A former JPMorgan Chase & Co. broker who said he stole millions of dollars from customers because his brain was “hijacked” by an addiction to sports gambling was sentenced to five years in prison.
Michael Oppenheim, who at one point had about 500 clients and almost $90 million under management at JPMorgan, got so deeply in debt that, according to his lawyer, even his bookie expressed sympathy for him.
The former broker also got a break from Judge Analisa Torres, who said at a hearing in Manhattan Tuesday that his battle with gambling addiction and his care for his disabled daughter were why she gave him less than the 10 years prosecutors had sought.
“I am cognizant that gambling is a mental disorder which is aggravated during periods of stress,” Torres said.
Oppenheim wagered on weekly National Football League games starting in 1993 and eventually moved to online sports betting, his lawyer said in a letter to the judge. To make up for his losses, he stole from his clients to pay for trades in options of technology stocks like Apple Inc. and ended up losing $2 million on those bets.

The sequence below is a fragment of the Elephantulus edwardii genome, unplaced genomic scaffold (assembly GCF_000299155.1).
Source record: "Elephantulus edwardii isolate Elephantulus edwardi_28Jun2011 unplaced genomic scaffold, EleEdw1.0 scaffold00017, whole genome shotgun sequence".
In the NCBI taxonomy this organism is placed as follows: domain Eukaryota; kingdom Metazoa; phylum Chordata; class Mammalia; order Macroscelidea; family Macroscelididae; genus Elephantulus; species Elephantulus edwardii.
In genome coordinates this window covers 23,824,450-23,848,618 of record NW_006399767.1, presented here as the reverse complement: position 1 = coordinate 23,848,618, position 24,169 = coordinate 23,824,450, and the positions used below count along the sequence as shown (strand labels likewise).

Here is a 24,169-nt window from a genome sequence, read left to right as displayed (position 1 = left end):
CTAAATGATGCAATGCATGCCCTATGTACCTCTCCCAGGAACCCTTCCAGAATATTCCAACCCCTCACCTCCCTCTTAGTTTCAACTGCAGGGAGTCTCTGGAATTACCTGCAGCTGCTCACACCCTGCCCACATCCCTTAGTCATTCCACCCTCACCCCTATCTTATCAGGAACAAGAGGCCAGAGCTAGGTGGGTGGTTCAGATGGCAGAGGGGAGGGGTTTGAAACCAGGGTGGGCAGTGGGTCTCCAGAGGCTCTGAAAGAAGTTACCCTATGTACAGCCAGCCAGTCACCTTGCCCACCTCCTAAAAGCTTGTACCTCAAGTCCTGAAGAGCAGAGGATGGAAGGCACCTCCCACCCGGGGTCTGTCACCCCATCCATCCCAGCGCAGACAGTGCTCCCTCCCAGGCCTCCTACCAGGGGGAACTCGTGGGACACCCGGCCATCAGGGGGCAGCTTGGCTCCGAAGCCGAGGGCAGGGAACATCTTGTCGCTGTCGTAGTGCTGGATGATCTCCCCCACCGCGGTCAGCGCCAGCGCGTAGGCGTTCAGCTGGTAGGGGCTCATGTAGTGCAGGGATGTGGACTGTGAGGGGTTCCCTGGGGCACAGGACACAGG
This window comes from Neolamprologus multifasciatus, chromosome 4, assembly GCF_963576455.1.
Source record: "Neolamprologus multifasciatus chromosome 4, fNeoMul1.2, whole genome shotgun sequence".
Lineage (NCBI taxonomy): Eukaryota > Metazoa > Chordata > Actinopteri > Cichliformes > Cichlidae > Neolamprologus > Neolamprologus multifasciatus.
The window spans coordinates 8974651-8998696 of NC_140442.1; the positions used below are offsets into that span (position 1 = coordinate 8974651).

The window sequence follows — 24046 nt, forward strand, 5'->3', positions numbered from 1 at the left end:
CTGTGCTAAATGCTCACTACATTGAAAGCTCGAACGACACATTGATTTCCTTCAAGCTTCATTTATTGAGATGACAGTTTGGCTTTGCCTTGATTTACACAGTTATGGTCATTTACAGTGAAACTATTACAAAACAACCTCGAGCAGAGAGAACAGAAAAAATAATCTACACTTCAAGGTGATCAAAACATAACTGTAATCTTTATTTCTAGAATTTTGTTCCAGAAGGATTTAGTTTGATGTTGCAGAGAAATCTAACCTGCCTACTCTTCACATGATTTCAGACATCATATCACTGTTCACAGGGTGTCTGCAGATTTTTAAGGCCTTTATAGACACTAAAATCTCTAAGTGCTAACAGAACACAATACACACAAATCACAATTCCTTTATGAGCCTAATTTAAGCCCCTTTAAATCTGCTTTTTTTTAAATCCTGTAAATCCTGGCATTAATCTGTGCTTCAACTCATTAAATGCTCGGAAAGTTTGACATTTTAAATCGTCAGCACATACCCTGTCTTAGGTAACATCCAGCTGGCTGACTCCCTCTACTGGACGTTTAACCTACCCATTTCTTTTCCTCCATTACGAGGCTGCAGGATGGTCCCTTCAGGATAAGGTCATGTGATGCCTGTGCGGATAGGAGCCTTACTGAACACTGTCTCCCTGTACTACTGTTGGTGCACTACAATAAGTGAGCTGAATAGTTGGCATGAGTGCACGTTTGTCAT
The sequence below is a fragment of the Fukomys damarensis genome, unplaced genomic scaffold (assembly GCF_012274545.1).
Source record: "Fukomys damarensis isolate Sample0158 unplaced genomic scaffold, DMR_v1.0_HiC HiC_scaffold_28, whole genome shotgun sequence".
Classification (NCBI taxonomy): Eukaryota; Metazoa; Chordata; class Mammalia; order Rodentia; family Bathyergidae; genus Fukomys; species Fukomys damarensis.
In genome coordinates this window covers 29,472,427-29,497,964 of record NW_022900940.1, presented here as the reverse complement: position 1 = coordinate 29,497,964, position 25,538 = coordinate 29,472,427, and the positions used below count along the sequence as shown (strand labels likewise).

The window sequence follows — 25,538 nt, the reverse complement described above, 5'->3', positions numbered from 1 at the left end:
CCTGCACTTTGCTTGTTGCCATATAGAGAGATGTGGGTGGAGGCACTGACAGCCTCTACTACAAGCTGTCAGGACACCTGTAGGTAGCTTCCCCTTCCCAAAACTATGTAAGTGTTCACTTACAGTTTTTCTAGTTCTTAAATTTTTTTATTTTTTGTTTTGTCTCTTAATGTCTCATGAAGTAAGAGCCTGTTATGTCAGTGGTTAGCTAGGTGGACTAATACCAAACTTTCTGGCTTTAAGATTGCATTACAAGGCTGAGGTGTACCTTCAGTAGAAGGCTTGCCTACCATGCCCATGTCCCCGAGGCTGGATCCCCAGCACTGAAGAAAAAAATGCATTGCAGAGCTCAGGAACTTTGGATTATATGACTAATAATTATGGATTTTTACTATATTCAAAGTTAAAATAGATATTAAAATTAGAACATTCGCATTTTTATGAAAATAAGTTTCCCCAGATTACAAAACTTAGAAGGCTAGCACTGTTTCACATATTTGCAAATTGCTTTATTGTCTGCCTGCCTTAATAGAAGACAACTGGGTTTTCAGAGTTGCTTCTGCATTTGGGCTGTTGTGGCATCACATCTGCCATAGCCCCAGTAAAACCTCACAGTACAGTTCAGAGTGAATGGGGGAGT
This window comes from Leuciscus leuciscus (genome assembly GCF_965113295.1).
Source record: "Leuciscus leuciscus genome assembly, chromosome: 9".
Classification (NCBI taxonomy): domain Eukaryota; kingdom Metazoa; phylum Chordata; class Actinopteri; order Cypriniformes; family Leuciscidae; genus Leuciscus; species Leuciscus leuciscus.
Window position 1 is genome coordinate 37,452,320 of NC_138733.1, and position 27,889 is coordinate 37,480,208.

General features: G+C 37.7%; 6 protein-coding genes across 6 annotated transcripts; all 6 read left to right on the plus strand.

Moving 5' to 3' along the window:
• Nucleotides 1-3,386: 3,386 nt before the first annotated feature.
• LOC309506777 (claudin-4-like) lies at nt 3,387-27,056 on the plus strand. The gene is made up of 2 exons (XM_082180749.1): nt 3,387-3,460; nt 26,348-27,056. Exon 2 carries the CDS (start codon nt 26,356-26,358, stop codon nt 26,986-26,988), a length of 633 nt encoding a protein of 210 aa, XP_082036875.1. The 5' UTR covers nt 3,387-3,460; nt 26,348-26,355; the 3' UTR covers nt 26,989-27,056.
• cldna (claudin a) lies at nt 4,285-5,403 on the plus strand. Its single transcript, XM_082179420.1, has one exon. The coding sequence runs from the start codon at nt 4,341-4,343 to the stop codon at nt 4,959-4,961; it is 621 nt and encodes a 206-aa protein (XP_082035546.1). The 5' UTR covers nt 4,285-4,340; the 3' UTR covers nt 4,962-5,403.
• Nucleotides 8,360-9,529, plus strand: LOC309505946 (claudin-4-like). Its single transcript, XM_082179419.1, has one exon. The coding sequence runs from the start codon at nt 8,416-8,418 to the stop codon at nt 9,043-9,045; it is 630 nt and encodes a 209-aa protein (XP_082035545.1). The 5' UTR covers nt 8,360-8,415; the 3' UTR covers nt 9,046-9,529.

He pleaded guilty in November to stealing more than $20 million, having targeted 10 of the wealthiest clients on his list. He covered up the theft by giving the customers faked account statements in what the U.S. called a game of “hide and seek” with their money.
According to prosecutors, the former broker induced clients to withdraw hundreds of thousands or even millions of dollars from their accounts by promising he’d invest the money in low-risk municipal bonds to be held at the bank. Instead, the U.S. said, he used the money to obtain cashier’s checks and deposited them in his own accounts outside the bank.
Brian Marchiony, a spokesman for JPMorgan, didn’t immediately respond to a voice-mail or e-mail seeking comment on the case. When the charges were filed, JPMorgan said it was helping customers who were affected by the theft.
Defense attorney Paul Shechtman said after Oppenheim’s guilty plea that his client had been seeing a psychologist to deal with a gambling addiction that’s affected him “off and on” throughout his life.
“The difference between this time and earlier times is that he had access to more money and he wrongfully took it,” the lawyer said.
The case is U.S. v. Oppenheim, 15-cr-00548, U.S. District Court, Southern District of New York (Manhattan).